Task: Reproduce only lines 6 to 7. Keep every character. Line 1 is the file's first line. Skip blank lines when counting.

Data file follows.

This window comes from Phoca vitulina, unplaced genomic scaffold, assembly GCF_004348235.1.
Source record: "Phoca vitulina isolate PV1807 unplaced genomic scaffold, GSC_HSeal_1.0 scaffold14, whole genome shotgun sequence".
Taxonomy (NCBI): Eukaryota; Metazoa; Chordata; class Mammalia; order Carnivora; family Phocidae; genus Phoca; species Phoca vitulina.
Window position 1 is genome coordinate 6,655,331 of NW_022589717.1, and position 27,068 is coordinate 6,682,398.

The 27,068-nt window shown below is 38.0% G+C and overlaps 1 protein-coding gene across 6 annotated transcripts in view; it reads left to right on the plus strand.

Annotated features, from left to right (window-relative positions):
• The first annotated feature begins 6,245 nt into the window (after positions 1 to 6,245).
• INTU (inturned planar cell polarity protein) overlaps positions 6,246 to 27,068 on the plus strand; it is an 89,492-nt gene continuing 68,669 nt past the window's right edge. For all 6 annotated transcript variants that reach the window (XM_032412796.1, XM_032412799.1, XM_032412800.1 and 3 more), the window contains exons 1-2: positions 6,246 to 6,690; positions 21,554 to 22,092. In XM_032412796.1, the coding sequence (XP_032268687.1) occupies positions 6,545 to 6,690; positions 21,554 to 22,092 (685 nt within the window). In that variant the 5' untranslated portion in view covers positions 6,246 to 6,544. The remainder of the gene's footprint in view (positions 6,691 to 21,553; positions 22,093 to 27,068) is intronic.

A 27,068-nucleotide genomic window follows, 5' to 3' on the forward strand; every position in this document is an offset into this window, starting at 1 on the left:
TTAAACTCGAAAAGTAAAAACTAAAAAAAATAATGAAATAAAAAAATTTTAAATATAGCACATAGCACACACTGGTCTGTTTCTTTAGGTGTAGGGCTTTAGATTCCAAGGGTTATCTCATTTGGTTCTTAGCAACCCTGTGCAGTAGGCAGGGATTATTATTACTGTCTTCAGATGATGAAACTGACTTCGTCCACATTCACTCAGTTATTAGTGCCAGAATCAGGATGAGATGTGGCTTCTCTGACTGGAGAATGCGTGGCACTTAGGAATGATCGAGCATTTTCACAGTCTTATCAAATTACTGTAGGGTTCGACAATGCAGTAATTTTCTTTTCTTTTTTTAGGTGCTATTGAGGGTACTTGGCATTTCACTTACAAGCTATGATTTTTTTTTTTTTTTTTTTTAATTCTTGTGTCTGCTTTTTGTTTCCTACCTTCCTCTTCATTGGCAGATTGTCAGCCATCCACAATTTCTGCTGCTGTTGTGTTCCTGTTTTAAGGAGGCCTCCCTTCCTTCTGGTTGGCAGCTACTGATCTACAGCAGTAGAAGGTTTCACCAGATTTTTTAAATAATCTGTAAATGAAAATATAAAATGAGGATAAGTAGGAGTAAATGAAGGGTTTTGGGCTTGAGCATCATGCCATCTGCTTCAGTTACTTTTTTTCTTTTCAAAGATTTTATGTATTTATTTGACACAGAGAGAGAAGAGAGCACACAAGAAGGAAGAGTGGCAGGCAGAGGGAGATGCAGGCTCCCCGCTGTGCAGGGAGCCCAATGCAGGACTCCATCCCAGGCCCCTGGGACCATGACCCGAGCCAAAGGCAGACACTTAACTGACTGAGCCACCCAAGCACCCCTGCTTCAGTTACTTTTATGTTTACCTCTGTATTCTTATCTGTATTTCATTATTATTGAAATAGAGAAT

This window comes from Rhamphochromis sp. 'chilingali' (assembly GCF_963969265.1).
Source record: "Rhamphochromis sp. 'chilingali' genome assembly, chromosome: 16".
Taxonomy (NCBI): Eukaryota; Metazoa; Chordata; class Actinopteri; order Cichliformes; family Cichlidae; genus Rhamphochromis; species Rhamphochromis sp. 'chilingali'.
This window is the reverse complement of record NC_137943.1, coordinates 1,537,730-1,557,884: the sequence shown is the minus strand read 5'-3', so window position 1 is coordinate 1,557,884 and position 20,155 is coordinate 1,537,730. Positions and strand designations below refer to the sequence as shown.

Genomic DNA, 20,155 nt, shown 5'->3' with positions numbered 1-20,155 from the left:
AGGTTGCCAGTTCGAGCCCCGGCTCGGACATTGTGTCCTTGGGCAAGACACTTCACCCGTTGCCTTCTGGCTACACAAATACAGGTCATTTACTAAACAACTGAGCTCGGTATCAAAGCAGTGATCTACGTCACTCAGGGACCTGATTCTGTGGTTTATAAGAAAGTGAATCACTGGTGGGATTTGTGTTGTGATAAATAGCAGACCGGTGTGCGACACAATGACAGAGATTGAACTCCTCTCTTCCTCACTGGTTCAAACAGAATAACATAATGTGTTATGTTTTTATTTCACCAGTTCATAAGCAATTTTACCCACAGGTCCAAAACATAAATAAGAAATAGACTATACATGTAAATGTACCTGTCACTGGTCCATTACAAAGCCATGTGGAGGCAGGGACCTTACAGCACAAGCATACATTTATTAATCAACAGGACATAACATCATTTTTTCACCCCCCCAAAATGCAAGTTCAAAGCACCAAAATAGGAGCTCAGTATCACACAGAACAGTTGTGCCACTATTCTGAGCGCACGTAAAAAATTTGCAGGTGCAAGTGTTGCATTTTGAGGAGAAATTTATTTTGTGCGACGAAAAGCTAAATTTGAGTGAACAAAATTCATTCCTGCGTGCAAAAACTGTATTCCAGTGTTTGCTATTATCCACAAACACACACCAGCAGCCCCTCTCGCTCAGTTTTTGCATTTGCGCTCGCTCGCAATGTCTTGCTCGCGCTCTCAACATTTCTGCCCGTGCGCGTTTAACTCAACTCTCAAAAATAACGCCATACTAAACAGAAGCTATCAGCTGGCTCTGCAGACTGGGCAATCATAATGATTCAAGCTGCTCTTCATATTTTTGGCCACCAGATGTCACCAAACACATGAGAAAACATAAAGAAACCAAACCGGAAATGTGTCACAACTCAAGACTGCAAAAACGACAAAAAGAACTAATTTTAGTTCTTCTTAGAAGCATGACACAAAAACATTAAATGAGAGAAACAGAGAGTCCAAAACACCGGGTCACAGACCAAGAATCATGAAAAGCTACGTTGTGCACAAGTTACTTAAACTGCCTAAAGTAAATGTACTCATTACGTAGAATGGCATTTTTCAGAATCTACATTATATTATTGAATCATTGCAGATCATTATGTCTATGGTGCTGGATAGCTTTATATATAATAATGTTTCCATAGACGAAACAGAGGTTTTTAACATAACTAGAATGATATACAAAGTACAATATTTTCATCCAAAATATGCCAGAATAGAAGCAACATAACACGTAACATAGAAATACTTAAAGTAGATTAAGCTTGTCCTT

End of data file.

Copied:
Annotated features, from left to right (window-relative positions):
• The first annotated feature begins 6,245 nt into the window (after positions 1 to 6,245).